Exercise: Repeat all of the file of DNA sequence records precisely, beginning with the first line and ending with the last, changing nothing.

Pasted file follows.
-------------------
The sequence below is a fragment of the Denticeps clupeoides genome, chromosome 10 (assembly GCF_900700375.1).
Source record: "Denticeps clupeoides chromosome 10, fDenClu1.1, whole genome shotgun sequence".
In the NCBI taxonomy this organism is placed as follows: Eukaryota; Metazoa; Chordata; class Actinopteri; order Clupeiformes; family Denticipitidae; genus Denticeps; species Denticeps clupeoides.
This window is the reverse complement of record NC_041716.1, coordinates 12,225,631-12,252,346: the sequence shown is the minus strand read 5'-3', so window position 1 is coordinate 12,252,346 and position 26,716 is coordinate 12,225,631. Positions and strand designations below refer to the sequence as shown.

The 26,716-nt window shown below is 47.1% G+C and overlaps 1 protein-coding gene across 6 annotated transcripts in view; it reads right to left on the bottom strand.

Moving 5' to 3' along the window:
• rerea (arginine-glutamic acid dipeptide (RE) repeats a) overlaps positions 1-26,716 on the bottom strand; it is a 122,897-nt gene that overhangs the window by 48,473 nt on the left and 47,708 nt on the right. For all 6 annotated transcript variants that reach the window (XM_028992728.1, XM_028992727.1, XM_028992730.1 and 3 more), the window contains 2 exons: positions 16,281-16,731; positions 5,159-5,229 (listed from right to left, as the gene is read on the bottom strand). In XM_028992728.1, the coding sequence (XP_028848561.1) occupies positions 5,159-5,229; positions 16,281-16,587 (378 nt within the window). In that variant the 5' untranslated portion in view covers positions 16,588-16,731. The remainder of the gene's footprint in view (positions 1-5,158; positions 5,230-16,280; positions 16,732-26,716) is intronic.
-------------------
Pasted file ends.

The sequence below is a fragment of the Denticeps clupeoides genome, chromosome 10 (assembly GCF_900700375.1).
Source record: "Denticeps clupeoides chromosome 10, fDenClu1.1, whole genome shotgun sequence".
In the NCBI taxonomy this organism is placed as follows: Eukaryota; Metazoa; Chordata; class Actinopteri; order Clupeiformes; family Denticipitidae; genus Denticeps; species Denticeps clupeoides.
This window is the reverse complement of record NC_041716.1, coordinates 12,225,631-12,252,346: the sequence shown is the minus strand read 5'-3', so window position 1 is coordinate 12,252,346 and position 26,716 is coordinate 12,225,631. Positions and strand designations below refer to the sequence as shown.

The 26,716-nt window shown below is 47.1% G+C and overlaps 1 protein-coding gene across 6 annotated transcripts in view; it reads right to left on the bottom strand.

Moving 5' to 3' along the window:
• rerea (arginine-glutamic acid dipeptide (RE) repeats a) overlaps positions 1-26,716 on the bottom strand; it is a 122,897-nt gene that overhangs the window by 48,473 nt on the left and 47,708 nt on the right. For all 6 annotated transcript variants that reach the window (XM_028992728.1, XM_028992727.1, XM_028992730.1 and 3 more), the window contains 2 exons: positions 16,281-16,731; positions 5,159-5,229 (listed from right to left, as the gene is read on the bottom strand). In XM_028992728.1, the coding sequence (XP_028848561.1) occupies positions 5,159-5,229; positions 16,281-16,587 (378 nt within the window). In that variant the 5' untranslated portion in view covers positions 16,588-16,731. The remainder of the gene's footprint in view (positions 1-5,158; positions 5,230-16,280; positions 16,732-26,716) is intronic.